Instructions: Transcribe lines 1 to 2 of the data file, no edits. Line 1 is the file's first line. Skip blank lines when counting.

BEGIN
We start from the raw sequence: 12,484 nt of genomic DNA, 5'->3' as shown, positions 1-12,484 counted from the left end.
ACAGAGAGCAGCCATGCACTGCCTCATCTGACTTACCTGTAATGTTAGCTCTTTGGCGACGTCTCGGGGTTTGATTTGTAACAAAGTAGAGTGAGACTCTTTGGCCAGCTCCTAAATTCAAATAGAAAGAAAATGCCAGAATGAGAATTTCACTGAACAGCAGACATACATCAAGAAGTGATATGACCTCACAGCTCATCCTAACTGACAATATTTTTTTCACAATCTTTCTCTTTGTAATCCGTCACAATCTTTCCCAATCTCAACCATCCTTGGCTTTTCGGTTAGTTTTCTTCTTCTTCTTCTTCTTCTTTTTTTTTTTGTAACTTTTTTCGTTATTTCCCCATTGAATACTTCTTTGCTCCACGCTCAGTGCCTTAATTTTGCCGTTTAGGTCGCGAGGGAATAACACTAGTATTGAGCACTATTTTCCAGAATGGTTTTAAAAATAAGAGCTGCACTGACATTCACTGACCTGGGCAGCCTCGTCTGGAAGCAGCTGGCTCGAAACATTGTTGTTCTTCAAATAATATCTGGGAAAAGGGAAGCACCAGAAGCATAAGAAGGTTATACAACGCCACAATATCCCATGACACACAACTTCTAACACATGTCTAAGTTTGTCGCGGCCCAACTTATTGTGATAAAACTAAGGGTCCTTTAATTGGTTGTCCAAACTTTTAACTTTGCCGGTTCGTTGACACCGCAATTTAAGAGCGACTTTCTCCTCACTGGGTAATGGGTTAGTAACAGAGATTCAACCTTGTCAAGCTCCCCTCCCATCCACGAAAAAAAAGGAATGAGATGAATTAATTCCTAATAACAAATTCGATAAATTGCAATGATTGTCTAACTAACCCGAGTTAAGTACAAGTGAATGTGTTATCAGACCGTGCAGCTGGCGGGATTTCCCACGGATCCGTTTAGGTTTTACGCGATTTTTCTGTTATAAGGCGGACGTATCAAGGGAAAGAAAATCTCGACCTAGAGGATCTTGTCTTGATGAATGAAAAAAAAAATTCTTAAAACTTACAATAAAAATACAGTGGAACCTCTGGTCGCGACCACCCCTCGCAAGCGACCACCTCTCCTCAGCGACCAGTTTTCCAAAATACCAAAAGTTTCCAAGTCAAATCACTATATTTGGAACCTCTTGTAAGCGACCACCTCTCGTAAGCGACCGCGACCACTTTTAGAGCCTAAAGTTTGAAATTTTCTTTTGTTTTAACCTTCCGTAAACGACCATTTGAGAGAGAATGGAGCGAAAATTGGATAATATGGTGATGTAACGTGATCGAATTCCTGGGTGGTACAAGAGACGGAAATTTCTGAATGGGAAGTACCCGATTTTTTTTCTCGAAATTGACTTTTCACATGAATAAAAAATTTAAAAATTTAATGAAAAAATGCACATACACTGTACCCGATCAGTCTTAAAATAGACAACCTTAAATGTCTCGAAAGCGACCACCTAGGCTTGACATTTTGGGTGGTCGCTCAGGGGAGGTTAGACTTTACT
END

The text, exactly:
We start from the raw sequence: 12,484 nt of genomic DNA, 5'->3' as shown, positions 1-12,484 counted from the left end.
ACAGAGAGCAGCCATGCACTGCCTCATCTGACTTACCTGTAATGTTAGCTCTTTGGCGACGTCTCGGGGTTTGATTTGTAACAAAGTAGAGTGAGACTCTTTGGCCAGCTCCTAAATTCAAATAGAAAGAAAATGCCAGAATGAGAATTTCACTGAACAGCAGACATACATCAAGAAGTGATATGACCTCACAGCTCATCCTAACTGACAATATTTTTTTCACAATCTTTCTCTTTGTAATCCGTCACAATCTTTCCCAATCTCAACCATCCTTGGCTTTTCGGTTAGTTTTCTTCTTCTTCTTCTTCTTCTTTTTTTTTTTGTAACTTTTTTCGTTATTTCCCCATTGAATACTTCTTTGCTCCACGCTCAGTGCCTTAATTTTGCCGTTTAGGTCGCGAGGGAATAACACTAGTATTGAGCACTATTTTCCAGAATGGTTTTAAAAATAAGAGCTGCACTGACATTCACTGACCTGGGCAGCCTCGTCTGGAAGCAGCTGGCTCGAAACATTGTTGTTCTTCAAATAATATCTGGGAAAAGGGAAGCACCAGAAGCATAAGAAGGTTATACAACGCCACAATATCCCATGACACACAACTTCTAACACATGTCTAAGTTTGTCGCGGCCCAACTTATTGTGATAAAACTAAGGGTCCTTTAATTGGTTGTCCAAACTTTTAACTTTGCCGGTTCGTTGACACCGCAATTTAAGAGCGACTTTCTCCTCACTGGGTAATGGGTTAGTAACAGAGATTCAACCTTGTCAAGCTCCCCTCCCATCCACGAAAAAAAAGGAATGAGATGAATTAATTCCTAATAACAAATTCGATAAATTGCAATGATTGTCTAACTAACCCGAGTTAAGTACAAGTGAATGTGTTATCAGACCGTGCAGCTGGCGGGATTTCCCACGGATCCGTTTAGGTTTTACGCGATTTTTCTGTTATAAGGCGGACGTATCAAGGGAAAGAAAATCTCGACCTAGAGGATCTTGTCTTGATGAATGAAAAAAAAAATTCTTAAAACTTACAATAAAAATACAGTGGAACCTCTGGTCGCGACCACCCCTCGCAAGCGACCACCTCTCCTCAGCGACCAGTTTTCCAAAATACCAAAAGTTTCCAAGTCAAATCACTATATTTGGAACCTCTTGTAAGCGACCACCTCTCGTAAGCGACCGCGACCACTTTTAGAGCCTAAAGTTTGAAATTTTCTTTTGTTTTAACCTTCCGTAAACGACCATTTGAGAGAGAATGGAGCGAAAATTGGATAATATGGTGATGTAACGTGATCGAATTCCTGGGTGGTACAAGAGACGGAAATTTCTGAATGGGAAGTACCCGATTTTTTTTCTCGAAATTGACTTTTCACATGAATAAAAAATTTAAAAATTTAATGAAAAAATGCACATACACTGTACCCGATCAGTCTTAAAATAGACAACCTTAAATGTCTCGAAAGCGACCACCTAGGCTTGACATTTTGGGTGGTCGCTCAGGGGAGGTTAGACTTTACT